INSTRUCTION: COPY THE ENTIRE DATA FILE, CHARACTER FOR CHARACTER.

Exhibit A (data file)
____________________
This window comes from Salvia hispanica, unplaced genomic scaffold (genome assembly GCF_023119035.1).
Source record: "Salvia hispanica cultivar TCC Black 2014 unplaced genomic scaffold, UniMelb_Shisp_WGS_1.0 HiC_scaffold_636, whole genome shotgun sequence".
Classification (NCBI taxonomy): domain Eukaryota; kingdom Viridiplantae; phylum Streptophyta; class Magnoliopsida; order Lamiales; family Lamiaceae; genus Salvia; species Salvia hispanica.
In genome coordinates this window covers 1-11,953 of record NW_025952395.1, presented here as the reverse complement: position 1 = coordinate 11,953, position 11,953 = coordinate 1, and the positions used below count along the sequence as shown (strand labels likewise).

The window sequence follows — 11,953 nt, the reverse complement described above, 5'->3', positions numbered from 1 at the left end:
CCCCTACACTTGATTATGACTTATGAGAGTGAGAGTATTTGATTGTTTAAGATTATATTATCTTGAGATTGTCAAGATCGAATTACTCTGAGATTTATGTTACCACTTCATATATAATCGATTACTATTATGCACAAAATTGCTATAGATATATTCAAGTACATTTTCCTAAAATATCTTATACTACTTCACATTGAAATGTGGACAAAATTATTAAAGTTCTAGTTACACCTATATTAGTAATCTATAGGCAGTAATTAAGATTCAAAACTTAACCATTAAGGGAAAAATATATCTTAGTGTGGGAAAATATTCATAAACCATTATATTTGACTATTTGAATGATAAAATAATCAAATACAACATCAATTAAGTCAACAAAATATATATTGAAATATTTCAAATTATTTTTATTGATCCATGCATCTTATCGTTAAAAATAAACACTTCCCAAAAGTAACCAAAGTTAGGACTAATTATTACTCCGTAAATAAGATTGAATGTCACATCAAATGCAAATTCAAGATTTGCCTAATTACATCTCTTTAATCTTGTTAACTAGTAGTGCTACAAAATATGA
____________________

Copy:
This window comes from Salvia hispanica, unplaced genomic scaffold (genome assembly GCF_023119035.1).
Source record: "Salvia hispanica cultivar TCC Black 2014 unplaced genomic scaffold, UniMelb_Shisp_WGS_1.0 HiC_scaffold_636, whole genome shotgun sequence".
Classification (NCBI taxonomy): domain Eukaryota; kingdom Viridiplantae; phylum Streptophyta; class Magnoliopsida; order Lamiales; family Lamiaceae; genus Salvia; species Salvia hispanica.
In genome coordinates this window covers 1-11,953 of record NW_025952395.1, presented here as the reverse complement: position 1 = coordinate 11,953, position 11,953 = coordinate 1, and the positions used below count along the sequence as shown (strand labels likewise).

The window sequence follows — 11,953 nt, the reverse complement described above, 5'->3', positions numbered from 1 at the left end:
CCCCTACACTTGATTATGACTTATGAGAGTGAGAGTATTTGATTGTTTAAGATTATATTATCTTGAGATTGTCAAGATCGAATTACTCTGAGATTTATGTTACCACTTCATATATAATCGATTACTATTATGCACAAAATTGCTATAGATATATTCAAGTACATTTTCCTAAAATATCTTATACTACTTCACATTGAAATGTGGACAAAATTATTAAAGTTCTAGTTACACCTATATTAGTAATCTATAGGCAGTAATTAAGATTCAAAACTTAACCATTAAGGGAAAAATATATCTTAGTGTGGGAAAATATTCATAAACCATTATATTTGACTATTTGAATGATAAAATAATCAAATACAACATCAATTAAGTCAACAAAATATATATTGAAATATTTCAAATTATTTTTATTGATCCATGCATCTTATCGTTAAAAATAAACACTTCCCAAAAGTAACCAAAGTTAGGACTAATTATTACTCCGTAAATAAGATTGAATGTCACATCAAATGCAAATTCAAGATTTGCCTAATTACATCTCTTTAATCTTGTTAACTAGTAGTGCTACAAAATATGA